Companies no longer have to wait for products to ship or arrive in order to plan their next moves, or collaborate with customers. It can be seen with these examples, as well as through logical deduction, that automation in logistics sectors of companies increases overall economic efficiency, and provides logisticians opportunities for increased flexibility and transparency.

Another general benefit of automation within logistics sectors of companies is a significant lack of error. In other words, automated processes eliminate worries of human error that would otherwise exist if laborers were completing the tasks instead. Additionally, less humans would get injured in more physically laborious settings, which also means less companies would have to deal with lawsuits.

According to a study published by the American Society of Safety Engineers, “If no humans were on the production floor, no more human errors would occur, no one would get injured, and companies would produce higher-quality product that they could move faster to market” (Haight, 2007, n.p.). It can be seen that the replacement of humans with bots would not only reduce the level of errors made, but also lessen the number of people being injured on the job.

This is especially pertinent to the case of driverless trucks. Within the past few years, more truck drivers were killed on the job, 835, than workers in any other occupation in the U.S (Petersen, 2016). Albeit obvious, there have not been any reported human casualties from companies who have switched to automated transportation and utilized driverless trucks. Overall, there is far less room for error, approximately 0 percent chance of human error, and less injuries and casualties with the incorporation of automation into different logistics sectors.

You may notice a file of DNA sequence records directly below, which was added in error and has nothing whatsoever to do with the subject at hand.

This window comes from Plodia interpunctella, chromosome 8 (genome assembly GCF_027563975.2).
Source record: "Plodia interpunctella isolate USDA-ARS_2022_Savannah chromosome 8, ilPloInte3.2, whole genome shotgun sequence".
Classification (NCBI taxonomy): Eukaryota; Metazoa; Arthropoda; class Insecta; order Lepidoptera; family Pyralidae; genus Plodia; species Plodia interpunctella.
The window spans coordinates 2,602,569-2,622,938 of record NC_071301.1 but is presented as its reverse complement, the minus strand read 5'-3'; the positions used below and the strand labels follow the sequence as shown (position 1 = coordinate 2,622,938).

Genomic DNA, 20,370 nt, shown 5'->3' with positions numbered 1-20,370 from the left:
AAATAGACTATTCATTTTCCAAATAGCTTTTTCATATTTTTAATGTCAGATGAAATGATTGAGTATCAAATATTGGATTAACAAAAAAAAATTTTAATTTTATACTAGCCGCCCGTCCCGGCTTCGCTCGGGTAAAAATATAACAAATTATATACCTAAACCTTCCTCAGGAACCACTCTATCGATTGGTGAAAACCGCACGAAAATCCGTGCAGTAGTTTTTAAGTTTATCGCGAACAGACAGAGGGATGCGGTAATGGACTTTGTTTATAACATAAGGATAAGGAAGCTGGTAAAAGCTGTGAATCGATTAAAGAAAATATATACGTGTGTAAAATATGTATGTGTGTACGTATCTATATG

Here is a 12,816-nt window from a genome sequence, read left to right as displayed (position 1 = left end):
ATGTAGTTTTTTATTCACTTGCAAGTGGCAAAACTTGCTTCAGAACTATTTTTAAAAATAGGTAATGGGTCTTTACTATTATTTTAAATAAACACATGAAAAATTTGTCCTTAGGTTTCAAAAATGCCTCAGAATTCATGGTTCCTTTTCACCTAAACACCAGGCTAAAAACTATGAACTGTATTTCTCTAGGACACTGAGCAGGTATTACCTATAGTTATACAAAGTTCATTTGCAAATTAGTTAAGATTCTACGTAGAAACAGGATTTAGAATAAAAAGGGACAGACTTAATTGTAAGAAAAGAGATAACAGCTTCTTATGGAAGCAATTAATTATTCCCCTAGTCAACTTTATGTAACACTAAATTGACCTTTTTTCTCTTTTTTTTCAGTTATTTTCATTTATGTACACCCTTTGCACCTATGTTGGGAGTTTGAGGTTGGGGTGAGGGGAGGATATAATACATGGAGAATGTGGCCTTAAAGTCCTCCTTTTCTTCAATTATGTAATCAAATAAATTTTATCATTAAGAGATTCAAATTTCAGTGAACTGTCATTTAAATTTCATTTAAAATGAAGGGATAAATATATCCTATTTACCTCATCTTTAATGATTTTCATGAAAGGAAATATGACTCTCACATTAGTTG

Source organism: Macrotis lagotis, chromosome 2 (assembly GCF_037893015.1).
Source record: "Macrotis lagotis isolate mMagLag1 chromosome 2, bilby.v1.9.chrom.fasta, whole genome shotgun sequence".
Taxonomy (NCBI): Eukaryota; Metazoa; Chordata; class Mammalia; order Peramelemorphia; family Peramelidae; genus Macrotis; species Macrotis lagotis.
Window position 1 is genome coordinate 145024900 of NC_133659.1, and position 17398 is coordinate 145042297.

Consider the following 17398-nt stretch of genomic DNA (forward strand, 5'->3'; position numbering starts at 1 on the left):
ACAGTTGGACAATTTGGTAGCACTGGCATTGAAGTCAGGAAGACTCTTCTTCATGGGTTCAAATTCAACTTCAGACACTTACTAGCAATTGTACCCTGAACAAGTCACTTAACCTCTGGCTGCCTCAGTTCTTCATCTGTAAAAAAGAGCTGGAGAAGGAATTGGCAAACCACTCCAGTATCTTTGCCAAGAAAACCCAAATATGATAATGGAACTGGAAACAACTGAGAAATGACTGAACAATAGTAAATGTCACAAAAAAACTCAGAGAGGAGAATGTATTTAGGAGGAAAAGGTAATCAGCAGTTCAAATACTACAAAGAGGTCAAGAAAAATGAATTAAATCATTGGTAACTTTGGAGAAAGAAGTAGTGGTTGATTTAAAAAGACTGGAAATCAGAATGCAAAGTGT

Challenges of Automation

These things considered, there do also exist some challenges companies may face when switching to automation. Firstly, switching to automation may be very expensive. Advanced technology, and robots, are typically not cheap. While the company and logistic sectors would ultimately save more money because they would not be paying multiple workers various salaries, the initial purchase of many robots would be very drastic.

At the same time, it may take a very significant amount of time to fully transition to automation from manual work successfully. This is especially true for larger companies. For example, the transition may take larger companies many years to carry out fully, and by the time it is completed, it is likely newer technology systems may outdate the recently established system. Technology changes and advances rapidly. More specifically, myriad researchers and scientists are seeking to construct more efficient bots.